Before he became the bane of uninterested high-school students, William Shakespeare was a total badass.
Shakespeare’s influence permeates everything in American popular culture, yet the misperception persists that his works are highbrow oeuvres accessible only to the intelligentsia. Shakespeare didn’t write plays to be performed in ivory towers or to be read in third period English class. He was a common man who created entertainment for an audience of common Londoners. Shakespeare was a rock star.
TNT’s new period drama Will (premiering Monday, July 10, at 9pm ET/PT) depicts Shakespeare as a wide-eyed young dreamer who leaves his wife, kids and the small town of Stratford to pursue his ambitions of fame and fortune in London’s theater scene. But in Will, the theater scene looks more like a mosh pit at an Insane Clown Posse show than a matinee at the Old Vic. Everything from the soundtrack to the costumes has the vibe of Elizabethan England by way of the Sex Pistols.
Playing the part of Shakespeare is Laurie Davidson, who’s first acting job for the screen happens to be the role of a lifetime. “I grew up in London going to the theater. I grew up with these plays and seeing this guy’s work,” Davidson says. “When I heard they were making this TV show, I was like, ‘I need to get this part. Are you kidding me? It’s too good to be true.’” Davidson put in his work and did eight auditions to get the role. He was released from drama school to shoot the Will pilot, then returned to complete his degree at the London Academy of Music and Dramatic Art.
Like a plot from one of his plays, Shakespeare’s journey in Will is wrought with danger, intrigue and romance. Will’s an outsider challenging superstar playwrights like Christopher Marlowe (Jamie Campbell Bower). He’s testing his morals in a passionate affair with Alice Burbage (Olivia DeJonge), the theater owner’s daughter. And he’s putting his life at risk by being Catholic at a time in England when it was punishable by grisly death.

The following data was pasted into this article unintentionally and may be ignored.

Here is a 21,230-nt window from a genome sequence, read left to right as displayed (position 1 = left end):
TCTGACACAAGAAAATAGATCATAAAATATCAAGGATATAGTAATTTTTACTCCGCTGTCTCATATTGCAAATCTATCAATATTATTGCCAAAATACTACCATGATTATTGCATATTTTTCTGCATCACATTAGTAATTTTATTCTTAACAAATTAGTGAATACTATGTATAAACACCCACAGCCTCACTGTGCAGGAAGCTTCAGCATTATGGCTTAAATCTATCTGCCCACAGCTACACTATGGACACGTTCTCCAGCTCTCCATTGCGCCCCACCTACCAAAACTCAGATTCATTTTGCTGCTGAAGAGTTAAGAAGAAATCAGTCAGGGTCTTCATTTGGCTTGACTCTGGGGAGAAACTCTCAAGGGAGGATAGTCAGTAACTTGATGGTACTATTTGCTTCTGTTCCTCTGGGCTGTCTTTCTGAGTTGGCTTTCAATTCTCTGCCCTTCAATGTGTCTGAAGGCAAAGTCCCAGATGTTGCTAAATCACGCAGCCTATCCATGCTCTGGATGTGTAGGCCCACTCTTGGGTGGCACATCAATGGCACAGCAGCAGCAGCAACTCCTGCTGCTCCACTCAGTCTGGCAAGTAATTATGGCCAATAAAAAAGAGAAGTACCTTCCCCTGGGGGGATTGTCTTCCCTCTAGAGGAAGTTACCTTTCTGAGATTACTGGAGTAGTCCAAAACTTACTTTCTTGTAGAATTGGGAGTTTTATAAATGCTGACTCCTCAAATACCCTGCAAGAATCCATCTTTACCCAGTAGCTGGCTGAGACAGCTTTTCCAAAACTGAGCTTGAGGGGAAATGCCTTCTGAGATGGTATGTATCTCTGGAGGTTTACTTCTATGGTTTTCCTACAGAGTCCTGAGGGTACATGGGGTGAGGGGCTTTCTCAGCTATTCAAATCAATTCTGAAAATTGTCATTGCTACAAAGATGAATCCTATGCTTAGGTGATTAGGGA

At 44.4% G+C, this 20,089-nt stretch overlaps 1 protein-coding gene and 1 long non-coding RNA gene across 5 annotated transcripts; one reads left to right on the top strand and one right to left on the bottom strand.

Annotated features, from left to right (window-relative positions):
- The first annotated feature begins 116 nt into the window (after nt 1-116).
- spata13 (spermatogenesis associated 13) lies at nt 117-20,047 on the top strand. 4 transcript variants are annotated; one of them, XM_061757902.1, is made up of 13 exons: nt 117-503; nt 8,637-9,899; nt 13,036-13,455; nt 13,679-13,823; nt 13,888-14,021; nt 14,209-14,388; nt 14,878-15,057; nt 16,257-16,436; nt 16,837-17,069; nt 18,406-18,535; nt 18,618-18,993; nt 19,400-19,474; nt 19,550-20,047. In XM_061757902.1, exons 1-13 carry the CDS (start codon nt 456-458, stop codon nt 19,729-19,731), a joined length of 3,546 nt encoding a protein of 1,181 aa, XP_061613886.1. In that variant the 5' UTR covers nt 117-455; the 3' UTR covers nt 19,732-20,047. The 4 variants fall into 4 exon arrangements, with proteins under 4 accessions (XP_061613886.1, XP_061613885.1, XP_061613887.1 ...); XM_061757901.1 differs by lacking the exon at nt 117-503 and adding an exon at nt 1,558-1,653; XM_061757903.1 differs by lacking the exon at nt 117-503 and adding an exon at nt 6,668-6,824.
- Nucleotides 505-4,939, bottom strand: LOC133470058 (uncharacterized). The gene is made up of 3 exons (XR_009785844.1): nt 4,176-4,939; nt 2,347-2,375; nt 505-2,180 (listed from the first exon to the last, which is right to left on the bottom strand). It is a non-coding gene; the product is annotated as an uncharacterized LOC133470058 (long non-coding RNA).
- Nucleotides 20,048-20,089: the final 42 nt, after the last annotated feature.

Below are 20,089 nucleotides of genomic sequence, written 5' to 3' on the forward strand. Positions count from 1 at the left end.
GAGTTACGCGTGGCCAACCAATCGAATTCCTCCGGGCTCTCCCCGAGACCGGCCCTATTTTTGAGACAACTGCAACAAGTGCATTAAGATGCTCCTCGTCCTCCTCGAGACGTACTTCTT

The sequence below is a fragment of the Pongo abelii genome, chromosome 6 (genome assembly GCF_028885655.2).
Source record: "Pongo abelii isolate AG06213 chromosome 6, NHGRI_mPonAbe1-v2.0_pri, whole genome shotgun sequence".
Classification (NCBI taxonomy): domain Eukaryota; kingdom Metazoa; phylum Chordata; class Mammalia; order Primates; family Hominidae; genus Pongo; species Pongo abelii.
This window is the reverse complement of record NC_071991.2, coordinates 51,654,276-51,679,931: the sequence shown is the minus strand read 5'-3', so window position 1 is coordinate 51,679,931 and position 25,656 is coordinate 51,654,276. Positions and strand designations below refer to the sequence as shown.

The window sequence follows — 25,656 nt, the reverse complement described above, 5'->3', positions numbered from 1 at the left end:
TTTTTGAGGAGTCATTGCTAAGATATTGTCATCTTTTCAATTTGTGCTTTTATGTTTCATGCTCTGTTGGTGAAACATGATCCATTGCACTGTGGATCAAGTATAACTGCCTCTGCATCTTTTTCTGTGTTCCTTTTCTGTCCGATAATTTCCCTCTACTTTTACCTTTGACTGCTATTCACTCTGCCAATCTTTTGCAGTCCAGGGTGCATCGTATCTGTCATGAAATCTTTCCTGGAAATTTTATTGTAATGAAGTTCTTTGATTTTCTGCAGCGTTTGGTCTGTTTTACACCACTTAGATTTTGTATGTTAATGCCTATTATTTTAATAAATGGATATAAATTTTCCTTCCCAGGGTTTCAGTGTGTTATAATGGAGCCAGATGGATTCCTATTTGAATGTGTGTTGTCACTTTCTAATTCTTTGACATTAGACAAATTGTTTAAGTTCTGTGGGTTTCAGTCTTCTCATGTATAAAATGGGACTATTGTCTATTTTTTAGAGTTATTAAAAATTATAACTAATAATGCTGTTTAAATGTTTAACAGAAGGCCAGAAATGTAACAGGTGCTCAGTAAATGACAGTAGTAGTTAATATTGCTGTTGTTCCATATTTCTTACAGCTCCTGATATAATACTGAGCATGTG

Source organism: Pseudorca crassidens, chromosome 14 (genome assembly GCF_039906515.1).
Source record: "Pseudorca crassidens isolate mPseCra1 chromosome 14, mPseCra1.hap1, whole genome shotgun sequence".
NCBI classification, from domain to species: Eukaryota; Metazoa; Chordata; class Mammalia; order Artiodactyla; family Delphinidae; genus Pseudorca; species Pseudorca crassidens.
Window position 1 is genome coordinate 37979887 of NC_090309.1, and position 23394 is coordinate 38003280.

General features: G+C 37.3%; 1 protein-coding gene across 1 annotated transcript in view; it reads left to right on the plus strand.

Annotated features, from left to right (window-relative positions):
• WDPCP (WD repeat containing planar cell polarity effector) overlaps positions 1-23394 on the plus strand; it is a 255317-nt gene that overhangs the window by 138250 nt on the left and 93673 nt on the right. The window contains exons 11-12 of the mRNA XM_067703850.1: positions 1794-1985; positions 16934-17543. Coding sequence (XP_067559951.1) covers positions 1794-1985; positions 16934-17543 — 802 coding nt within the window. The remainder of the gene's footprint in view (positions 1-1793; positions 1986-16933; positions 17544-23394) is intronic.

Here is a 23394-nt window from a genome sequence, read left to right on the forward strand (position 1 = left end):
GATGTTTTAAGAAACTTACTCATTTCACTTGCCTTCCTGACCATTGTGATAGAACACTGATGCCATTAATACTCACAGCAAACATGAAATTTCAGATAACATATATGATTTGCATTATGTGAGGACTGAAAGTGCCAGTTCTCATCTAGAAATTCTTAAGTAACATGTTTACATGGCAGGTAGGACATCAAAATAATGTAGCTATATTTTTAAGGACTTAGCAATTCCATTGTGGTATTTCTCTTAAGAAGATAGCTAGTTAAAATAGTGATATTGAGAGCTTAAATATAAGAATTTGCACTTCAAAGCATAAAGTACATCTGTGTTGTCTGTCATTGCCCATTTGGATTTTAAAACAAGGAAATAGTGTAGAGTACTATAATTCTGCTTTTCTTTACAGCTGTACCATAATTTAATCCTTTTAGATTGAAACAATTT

That leads to scenes in Will that are more Titus Andronicus than A Midsummer Night’s Dream. Shakespeare is in the sights of the queen’s enforcer, Richard Topcliffe (Ewen Bremner), who delights in torturing suspected traitors. “Things were brutal. Everything was so much more visceral,” Davidson says. “People were killed in the street, and that was part of their spectator sport. The Elizabethans, as much as they were the greatest lovers, they were also the most horrific and brutal.” You’ve been warned.
Shakespeare’s stories are still told today because they dealt with universal themes, and a 21st-century TV audience will find Will’s struggles not all that different from their own. “For Will, he follows his dreams and his passions in the face of poverty, in the face of danger from Topcliffe, in the face of persecution,” Davidson says. “The actors were often outcast, and the artists — still as it is today — are neglected sometimes. We forget how important art is to reflect the society that we’re in. And that’s really what Shakespeare wanted to do. He wanted to hold up a mirror to his society and to the nature of mankind.”
— Will (@WillonTNT) July 4, 2017